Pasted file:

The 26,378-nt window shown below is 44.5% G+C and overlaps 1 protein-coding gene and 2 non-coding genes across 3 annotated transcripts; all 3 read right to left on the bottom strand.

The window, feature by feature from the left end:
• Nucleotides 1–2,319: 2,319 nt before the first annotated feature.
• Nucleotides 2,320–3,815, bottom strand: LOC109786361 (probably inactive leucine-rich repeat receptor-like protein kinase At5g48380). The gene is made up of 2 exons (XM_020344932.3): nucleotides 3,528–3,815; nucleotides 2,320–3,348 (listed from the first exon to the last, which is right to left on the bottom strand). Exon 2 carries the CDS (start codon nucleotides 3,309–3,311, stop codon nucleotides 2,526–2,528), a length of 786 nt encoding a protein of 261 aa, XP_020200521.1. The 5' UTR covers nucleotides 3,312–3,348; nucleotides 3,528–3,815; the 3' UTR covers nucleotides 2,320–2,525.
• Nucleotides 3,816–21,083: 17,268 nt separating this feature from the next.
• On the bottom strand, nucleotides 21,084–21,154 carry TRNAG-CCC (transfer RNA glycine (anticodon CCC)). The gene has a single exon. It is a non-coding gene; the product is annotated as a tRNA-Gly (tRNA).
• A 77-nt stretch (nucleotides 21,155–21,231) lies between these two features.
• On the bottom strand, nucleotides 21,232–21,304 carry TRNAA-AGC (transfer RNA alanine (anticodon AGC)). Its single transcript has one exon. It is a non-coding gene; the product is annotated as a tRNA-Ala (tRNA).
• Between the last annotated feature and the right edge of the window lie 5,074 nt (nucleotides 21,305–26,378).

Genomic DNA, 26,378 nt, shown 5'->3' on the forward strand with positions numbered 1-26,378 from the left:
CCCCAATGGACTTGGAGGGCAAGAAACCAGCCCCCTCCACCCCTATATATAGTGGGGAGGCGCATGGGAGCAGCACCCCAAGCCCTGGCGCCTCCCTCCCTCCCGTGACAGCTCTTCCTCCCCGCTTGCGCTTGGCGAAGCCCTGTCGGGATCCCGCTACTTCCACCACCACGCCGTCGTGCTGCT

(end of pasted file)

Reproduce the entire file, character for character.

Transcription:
The 26,378-nt window shown below is 44.5% G+C and overlaps 1 protein-coding gene and 2 non-coding genes across 3 annotated transcripts; all 3 read right to left on the bottom strand.

The window, feature by feature from the left end:
• Nucleotides 1–2,319: 2,319 nt before the first annotated feature.
• Nucleotides 2,320–3,815, bottom strand: LOC109786361 (probably inactive leucine-rich repeat receptor-like protein kinase At5g48380). The gene is made up of 2 exons (XM_020344932.3): nucleotides 3,528–3,815; nucleotides 2,320–3,348 (listed from the first exon to the last, which is right to left on the bottom strand). Exon 2 carries the CDS (start codon nucleotides 3,309–3,311, stop codon nucleotides 2,526–2,528), a length of 786 nt encoding a protein of 261 aa, XP_020200521.1. The 5' UTR covers nucleotides 3,312–3,348; nucleotides 3,528–3,815; the 3' UTR covers nucleotides 2,320–2,525.
• Nucleotides 3,816–21,083: 17,268 nt separating this feature from the next.
• On the bottom strand, nucleotides 21,084–21,154 carry TRNAG-CCC (transfer RNA glycine (anticodon CCC)). The gene has a single exon. It is a non-coding gene; the product is annotated as a tRNA-Gly (tRNA).
• A 77-nt stretch (nucleotides 21,155–21,231) lies between these two features.
• On the bottom strand, nucleotides 21,232–21,304 carry TRNAA-AGC (transfer RNA alanine (anticodon AGC)). Its single transcript has one exon. It is a non-coding gene; the product is annotated as a tRNA-Ala (tRNA).
• Between the last annotated feature and the right edge of the window lie 5,074 nt (nucleotides 21,305–26,378).

Genomic DNA, 26,378 nt, shown 5'->3' on the forward strand with positions numbered 1-26,378 from the left:
CCCCAATGGACTTGGAGGGCAAGAAACCAGCCCCCTCCACCCCTATATATAGTGGGGAGGCGCATGGGAGCAGCACCCCAAGCCCTGGCGCCTCCCTCCCTCCCGTGACAGCTCTTCCTCCCCGCTTGCGCTTGGCGAAGCCCTGTCGGGATCCCGCTACTTCCACCACCACGCCGTCGTGCTGCT